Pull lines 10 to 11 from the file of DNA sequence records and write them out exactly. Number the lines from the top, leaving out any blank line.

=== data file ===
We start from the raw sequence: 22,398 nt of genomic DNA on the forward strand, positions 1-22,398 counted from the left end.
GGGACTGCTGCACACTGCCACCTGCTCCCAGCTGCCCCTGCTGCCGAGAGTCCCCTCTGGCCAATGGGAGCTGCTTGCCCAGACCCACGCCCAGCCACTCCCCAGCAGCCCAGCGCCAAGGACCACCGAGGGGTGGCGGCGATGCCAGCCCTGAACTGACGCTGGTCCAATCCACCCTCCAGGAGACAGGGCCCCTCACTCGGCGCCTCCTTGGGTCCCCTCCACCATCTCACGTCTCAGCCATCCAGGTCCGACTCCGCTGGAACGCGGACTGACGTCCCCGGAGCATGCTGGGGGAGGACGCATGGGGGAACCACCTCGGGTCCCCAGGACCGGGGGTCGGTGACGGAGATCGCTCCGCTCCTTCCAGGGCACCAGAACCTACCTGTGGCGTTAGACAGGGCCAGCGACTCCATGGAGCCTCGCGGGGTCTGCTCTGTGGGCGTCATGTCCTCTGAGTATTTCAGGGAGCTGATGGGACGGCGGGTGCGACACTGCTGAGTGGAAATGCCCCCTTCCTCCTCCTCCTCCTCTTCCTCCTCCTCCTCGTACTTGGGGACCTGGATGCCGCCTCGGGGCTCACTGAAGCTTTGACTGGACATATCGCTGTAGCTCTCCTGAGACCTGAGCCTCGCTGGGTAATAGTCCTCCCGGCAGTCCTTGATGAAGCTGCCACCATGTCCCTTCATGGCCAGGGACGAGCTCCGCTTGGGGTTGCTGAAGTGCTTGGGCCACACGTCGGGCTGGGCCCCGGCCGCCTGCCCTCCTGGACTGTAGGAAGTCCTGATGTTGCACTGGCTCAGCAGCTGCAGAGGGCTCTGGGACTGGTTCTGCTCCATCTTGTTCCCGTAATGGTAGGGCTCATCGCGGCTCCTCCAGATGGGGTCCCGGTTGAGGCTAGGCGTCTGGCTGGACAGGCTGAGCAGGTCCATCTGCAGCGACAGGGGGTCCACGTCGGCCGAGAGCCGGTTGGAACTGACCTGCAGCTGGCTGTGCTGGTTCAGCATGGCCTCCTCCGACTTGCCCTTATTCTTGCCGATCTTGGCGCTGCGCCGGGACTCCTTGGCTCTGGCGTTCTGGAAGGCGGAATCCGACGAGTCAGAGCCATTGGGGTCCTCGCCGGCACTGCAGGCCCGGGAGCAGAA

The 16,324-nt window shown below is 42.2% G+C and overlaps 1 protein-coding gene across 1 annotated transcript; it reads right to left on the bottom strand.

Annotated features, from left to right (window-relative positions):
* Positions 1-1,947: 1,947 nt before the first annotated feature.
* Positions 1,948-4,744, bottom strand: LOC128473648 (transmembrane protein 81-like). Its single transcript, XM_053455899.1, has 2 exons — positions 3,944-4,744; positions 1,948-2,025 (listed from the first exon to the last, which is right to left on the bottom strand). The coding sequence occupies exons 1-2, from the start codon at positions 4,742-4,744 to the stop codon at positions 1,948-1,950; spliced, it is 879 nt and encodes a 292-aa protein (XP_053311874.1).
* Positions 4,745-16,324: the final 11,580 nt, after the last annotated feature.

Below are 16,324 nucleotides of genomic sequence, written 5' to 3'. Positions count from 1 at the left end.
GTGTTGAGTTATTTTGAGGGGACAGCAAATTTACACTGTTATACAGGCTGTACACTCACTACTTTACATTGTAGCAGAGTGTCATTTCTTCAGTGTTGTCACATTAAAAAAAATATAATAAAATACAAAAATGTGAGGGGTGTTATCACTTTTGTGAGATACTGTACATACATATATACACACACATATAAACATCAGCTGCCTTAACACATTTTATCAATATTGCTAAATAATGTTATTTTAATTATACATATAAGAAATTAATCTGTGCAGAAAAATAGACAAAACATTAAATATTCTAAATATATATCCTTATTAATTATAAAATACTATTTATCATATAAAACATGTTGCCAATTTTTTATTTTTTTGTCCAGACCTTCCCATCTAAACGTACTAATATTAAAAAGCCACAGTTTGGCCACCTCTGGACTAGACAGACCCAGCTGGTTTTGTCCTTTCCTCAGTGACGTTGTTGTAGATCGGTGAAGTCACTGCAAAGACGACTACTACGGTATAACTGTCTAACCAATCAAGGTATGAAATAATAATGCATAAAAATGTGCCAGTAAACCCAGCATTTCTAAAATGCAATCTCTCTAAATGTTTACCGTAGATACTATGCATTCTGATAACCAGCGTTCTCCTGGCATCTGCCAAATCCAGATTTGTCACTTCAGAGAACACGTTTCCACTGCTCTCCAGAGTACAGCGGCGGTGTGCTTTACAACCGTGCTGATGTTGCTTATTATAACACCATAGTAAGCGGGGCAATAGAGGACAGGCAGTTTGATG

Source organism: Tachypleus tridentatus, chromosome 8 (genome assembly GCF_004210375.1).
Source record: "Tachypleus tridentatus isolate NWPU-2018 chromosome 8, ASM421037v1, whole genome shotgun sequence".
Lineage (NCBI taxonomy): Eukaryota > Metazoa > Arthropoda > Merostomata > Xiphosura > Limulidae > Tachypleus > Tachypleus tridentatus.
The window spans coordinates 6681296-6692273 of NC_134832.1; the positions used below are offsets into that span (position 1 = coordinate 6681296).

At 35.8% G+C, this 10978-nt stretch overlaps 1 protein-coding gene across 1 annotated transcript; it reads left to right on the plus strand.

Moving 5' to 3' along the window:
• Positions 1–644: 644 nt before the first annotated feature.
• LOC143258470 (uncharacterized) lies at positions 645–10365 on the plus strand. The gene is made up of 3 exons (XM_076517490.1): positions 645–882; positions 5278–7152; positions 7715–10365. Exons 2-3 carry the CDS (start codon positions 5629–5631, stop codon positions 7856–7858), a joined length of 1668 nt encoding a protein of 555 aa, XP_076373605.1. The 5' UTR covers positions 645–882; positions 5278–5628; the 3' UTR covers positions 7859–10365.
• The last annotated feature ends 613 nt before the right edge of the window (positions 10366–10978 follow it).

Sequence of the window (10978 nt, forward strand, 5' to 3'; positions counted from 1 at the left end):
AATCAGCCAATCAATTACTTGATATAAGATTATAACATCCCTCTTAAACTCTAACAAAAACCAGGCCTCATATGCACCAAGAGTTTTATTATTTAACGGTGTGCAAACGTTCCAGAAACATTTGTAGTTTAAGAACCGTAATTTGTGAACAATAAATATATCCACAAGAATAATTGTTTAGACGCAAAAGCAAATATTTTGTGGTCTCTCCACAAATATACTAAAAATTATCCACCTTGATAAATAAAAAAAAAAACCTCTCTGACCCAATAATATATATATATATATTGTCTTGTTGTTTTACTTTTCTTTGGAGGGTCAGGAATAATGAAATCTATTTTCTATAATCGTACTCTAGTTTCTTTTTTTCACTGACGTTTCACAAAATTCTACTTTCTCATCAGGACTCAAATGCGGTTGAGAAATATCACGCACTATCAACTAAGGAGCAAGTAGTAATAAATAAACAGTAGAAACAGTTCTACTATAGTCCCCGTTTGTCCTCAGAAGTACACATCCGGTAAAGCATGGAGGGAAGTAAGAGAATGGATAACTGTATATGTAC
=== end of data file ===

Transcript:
Source organism: Tachypleus tridentatus, chromosome 8 (genome assembly GCF_004210375.1).
Source record: "Tachypleus tridentatus isolate NWPU-2018 chromosome 8, ASM421037v1, whole genome shotgun sequence".